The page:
Negative mainstream media coverage of financial advisers will result in a dearth of young people seeking out a career in the profession, the AFA has warned a parliamentary inquiry.
In its submission to the PJC inquiry into adviser standards, the AFA warned that a number of developments may lead to a reduction in adviser numbers, including prospective financial planning students being scared off by recent media scrutiny of the industry.
“The recent avalanche of negative media coverage about financial advice will invariably impact upon the interest in pursuing a career in financial advice, or enrolling in a financial planning degree,” the submission states.
The lack of demand from prospective students is one of a number of concerns the AFA has raised about the push to introduce a degree minimum standard for advisers, which it argues cannot be achieved “in the short term”.
The submission states that that while the AFA “strongly supports an increase in education standards” that policymakers need to be wary of the potential fallout from hasty implementation of new requirements.
“We are concerned that if these changes are pushed too quickly that we will see a significant reduction in the number of practicing advisers,” the submission states.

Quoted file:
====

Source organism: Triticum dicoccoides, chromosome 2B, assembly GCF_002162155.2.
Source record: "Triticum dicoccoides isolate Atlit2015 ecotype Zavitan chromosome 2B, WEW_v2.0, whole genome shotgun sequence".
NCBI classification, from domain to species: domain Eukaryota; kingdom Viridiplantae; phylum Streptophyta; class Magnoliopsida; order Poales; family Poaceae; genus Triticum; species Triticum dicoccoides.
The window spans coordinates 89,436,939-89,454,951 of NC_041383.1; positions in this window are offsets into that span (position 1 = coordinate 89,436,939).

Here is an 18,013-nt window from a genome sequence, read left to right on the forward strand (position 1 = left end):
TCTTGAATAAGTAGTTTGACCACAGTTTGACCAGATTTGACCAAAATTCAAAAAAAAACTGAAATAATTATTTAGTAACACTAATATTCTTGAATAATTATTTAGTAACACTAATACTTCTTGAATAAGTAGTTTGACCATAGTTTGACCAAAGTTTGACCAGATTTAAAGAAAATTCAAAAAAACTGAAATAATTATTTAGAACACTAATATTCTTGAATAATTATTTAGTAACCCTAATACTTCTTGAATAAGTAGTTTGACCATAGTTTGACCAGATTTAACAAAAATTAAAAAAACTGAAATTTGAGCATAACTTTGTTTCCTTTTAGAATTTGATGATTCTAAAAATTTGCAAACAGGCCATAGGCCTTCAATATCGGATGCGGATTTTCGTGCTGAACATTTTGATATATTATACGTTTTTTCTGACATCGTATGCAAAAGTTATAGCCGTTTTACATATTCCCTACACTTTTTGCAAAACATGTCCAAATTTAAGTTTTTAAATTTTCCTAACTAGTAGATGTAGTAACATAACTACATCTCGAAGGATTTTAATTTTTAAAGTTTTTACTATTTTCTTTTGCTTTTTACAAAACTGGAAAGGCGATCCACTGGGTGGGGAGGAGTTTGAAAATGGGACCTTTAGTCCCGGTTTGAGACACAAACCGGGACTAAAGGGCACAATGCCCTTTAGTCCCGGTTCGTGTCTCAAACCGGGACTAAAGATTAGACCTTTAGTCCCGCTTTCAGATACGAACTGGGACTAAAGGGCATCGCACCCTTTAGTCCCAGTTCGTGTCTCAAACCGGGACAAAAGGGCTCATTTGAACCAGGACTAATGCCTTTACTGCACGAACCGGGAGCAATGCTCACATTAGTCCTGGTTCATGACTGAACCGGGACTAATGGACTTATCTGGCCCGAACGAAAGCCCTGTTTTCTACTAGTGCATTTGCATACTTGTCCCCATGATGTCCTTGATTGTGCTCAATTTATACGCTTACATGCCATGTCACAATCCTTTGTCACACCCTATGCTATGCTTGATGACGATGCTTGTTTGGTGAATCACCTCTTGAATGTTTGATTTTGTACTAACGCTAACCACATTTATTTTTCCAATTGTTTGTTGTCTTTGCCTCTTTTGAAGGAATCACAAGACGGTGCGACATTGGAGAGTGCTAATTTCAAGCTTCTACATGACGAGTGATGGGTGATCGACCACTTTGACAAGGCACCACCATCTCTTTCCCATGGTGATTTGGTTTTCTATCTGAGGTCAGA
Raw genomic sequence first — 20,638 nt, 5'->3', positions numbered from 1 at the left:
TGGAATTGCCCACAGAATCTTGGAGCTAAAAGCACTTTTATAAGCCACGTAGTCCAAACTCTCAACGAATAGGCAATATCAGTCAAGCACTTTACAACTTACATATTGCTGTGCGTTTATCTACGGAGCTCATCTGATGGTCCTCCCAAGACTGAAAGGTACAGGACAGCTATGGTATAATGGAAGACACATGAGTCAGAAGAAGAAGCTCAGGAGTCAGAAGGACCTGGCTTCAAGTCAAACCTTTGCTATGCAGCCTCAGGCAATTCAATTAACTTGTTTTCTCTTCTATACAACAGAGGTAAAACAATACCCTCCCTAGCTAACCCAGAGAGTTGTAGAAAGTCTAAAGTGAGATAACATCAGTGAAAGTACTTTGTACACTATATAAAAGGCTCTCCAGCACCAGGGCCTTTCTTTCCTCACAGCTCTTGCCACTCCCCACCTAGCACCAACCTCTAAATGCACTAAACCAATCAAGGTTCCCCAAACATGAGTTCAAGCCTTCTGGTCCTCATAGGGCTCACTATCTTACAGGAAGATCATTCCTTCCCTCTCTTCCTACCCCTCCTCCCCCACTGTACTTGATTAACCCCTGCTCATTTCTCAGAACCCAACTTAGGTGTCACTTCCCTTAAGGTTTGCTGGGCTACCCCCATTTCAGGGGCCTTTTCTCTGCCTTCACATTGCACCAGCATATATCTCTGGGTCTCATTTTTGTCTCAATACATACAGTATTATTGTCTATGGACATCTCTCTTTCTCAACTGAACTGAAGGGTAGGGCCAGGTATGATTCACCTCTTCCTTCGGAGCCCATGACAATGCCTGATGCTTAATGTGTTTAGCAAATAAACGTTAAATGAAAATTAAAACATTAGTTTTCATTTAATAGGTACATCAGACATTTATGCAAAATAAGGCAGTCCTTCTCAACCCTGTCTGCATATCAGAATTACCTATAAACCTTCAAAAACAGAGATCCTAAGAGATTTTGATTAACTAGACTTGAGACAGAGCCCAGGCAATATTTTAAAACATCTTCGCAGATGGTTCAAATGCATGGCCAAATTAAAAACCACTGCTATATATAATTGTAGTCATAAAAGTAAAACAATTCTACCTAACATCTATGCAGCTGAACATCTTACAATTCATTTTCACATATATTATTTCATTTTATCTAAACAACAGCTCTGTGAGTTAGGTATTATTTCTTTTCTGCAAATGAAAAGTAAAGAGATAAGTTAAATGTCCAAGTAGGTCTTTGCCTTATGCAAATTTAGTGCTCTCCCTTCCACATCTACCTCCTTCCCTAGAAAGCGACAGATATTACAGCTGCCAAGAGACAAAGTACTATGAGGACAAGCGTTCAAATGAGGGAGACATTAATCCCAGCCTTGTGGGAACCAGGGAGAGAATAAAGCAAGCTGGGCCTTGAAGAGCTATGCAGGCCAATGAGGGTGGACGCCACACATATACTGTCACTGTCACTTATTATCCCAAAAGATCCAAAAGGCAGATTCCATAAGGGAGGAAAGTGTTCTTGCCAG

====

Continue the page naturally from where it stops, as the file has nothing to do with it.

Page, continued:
“This reduction in the supply of advisers may also create a significant increase in the cost of advice placing it out of the reach of many Australians that desperately need it.”
In addition, the AFA argues that older advisers may leave the industry at a faster rate than they would have otherwise, which would add to a reduction in practitioner numbers.
In a similar vein to the AFA submission, 33-year veteran adviser Dean Evans has also written to the PJC inquiry asking that they consider an exemption to rising education standards for older advisers.
Mr Evans – who holds an economics degree from Sydney University including studies in pure mathematics – said the importance of work experience is often under-estimated.
“Advisers who have more than 20 years’ experience, and are still advising beyond age 60, are doing so because they have a commitment to loyal and trusting clients who have been exposed to the adviser during the best and worst of financial times,” Mr Evans wrote.
“Indeed, continuity of clients is the true litmus test.”
Finsia, by contrast, has argued that “grandfathering” should not be permitted for existing advisers, but that all practising advisers should have to meet new standards before a specified deadline.
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